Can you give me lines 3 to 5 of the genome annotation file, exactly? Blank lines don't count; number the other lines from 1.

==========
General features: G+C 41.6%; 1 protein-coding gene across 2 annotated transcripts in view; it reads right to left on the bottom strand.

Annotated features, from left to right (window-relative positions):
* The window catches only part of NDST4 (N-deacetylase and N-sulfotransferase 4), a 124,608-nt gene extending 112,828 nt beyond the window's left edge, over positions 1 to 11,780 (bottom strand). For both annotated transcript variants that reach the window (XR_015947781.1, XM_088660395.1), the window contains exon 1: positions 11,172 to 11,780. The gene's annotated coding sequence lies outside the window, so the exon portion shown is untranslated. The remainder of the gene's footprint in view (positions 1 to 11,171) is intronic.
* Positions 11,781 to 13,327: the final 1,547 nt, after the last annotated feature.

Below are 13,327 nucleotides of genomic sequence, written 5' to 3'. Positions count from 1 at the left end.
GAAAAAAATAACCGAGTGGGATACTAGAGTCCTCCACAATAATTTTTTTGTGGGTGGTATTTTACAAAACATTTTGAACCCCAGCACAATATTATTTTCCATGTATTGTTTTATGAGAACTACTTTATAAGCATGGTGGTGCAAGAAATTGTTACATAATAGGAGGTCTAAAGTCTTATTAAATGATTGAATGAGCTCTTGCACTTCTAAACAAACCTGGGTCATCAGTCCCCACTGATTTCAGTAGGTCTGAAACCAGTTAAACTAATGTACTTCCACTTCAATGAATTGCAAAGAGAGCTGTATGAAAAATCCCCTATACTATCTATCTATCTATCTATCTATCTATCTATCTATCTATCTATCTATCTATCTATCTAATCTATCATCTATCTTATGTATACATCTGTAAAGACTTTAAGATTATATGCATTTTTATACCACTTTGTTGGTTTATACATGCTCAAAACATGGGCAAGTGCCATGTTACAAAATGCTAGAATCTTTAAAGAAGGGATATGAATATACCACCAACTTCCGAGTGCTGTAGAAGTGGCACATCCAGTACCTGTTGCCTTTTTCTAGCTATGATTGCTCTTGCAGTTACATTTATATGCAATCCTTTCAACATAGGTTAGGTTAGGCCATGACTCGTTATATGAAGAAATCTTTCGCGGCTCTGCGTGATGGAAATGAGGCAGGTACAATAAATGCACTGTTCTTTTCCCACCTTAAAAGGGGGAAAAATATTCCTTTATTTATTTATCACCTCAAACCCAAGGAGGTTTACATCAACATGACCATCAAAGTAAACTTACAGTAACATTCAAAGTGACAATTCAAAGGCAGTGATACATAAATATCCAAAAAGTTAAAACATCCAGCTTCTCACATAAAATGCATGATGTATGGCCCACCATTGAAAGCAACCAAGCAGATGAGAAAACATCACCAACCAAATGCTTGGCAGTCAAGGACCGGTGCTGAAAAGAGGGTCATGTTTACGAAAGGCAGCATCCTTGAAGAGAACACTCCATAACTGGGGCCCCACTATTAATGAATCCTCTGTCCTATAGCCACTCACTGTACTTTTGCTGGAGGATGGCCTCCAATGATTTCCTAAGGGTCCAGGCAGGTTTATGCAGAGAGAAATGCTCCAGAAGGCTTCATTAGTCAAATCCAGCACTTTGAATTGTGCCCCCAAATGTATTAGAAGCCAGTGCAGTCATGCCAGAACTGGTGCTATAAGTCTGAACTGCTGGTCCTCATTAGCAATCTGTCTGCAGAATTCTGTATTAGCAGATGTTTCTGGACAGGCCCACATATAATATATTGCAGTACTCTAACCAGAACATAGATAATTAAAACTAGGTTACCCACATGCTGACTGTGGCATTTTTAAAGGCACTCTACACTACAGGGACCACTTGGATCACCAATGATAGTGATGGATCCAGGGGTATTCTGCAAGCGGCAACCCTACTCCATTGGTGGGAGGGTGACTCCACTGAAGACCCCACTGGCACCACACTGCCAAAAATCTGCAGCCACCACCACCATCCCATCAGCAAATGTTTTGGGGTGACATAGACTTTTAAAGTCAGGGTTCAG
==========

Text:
* The window catches only part of NDST4 (N-deacetylase and N-sulfotransferase 4), a 124,608-nt gene extending 112,828 nt beyond the window's left edge, over positions 1 to 11,780 (bottom strand). For both annotated transcript variants that reach the window (XR_015947781.1, XM_088660395.1), the window contains exon 1: positions 11,172 to 11,780. The gene's annotated coding sequence lies outside the window, so the exon portion shown is untranslated. The remainder of the gene's footprint in view (positions 1 to 11,171) is intronic.
* Positions 11,781 to 13,327: the final 1,547 nt, after the last annotated feature.

Below are 13,327 nucleotides of genomic sequence, written 5' to 3'. Positions count from 1 at the left end.